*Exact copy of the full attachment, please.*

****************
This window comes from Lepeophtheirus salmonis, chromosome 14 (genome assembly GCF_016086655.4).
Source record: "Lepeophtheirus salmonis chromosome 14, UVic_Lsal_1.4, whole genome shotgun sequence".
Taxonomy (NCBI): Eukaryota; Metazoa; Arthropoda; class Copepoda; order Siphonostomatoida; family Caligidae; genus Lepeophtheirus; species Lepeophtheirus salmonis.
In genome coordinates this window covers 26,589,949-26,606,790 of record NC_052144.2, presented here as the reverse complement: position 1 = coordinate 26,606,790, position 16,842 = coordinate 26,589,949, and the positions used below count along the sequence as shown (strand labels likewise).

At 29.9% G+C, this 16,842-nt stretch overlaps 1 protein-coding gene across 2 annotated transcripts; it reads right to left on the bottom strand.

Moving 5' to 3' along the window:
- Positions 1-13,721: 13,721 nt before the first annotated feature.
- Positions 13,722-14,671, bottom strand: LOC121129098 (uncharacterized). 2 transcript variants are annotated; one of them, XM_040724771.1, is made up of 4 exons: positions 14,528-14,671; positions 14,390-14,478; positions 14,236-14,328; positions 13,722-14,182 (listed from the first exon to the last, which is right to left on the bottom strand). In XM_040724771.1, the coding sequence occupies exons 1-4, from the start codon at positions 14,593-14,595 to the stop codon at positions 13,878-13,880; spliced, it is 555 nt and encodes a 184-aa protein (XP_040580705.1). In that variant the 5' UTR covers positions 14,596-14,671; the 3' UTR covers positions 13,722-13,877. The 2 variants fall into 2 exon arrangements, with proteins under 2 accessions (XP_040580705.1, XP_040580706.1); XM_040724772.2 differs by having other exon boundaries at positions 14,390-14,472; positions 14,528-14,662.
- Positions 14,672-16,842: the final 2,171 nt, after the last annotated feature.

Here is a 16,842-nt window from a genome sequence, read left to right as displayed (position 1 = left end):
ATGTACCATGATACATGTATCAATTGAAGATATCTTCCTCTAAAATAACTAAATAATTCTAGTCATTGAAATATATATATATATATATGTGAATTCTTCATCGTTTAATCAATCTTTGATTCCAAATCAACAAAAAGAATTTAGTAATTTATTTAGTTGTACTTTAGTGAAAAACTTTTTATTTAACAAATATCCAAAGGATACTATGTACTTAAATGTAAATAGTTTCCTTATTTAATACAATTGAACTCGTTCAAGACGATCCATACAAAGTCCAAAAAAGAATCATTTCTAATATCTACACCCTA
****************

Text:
This window comes from Lepeophtheirus salmonis, chromosome 14 (genome assembly GCF_016086655.4).
Source record: "Lepeophtheirus salmonis chromosome 14, UVic_Lsal_1.4, whole genome shotgun sequence".
Taxonomy (NCBI): Eukaryota; Metazoa; Arthropoda; class Copepoda; order Siphonostomatoida; family Caligidae; genus Lepeophtheirus; species Lepeophtheirus salmonis.
In genome coordinates this window covers 26,589,949-26,606,790 of record NC_052144.2, presented here as the reverse complement: position 1 = coordinate 26,606,790, position 16,842 = coordinate 26,589,949, and the positions used below count along the sequence as shown (strand labels likewise).

At 29.9% G+C, this 16,842-nt stretch overlaps 1 protein-coding gene across 2 annotated transcripts; it reads right to left on the bottom strand.

Moving 5' to 3' along the window:
- Positions 1-13,721: 13,721 nt before the first annotated feature.
- Positions 13,722-14,671, bottom strand: LOC121129098 (uncharacterized). 2 transcript variants are annotated; one of them, XM_040724771.1, is made up of 4 exons: positions 14,528-14,671; positions 14,390-14,478; positions 14,236-14,328; positions 13,722-14,182 (listed from the first exon to the last, which is right to left on the bottom strand). In XM_040724771.1, the coding sequence occupies exons 1-4, from the start codon at positions 14,593-14,595 to the stop codon at positions 13,878-13,880; spliced, it is 555 nt and encodes a 184-aa protein (XP_040580705.1). In that variant the 5' UTR covers positions 14,596-14,671; the 3' UTR covers positions 13,722-13,877. The 2 variants fall into 2 exon arrangements, with proteins under 2 accessions (XP_040580705.1, XP_040580706.1); XM_040724772.2 differs by having other exon boundaries at positions 14,390-14,472; positions 14,528-14,662.
- Positions 14,672-16,842: the final 2,171 nt, after the last annotated feature.

Here is a 16,842-nt window from a genome sequence, read left to right as displayed (position 1 = left end):
ATGTACCATGATACATGTATCAATTGAAGATATCTTCCTCTAAAATAACTAAATAATTCTAGTCATTGAAATATATATATATATATATGTGAATTCTTCATCGTTTAATCAATCTTTGATTCCAAATCAACAAAAAGAATTTAGTAATTTATTTAGTTGTACTTTAGTGAAAAACTTTTTATTTAACAAATATCCAAAGGATACTATGTACTTAAATGTAAATAGTTTCCTTATTTAATACAATTGAACTCGTTCAAGACGATCCATACAAAGTCCAAAAAAGAATCATTTCTAATATCTACACCCTA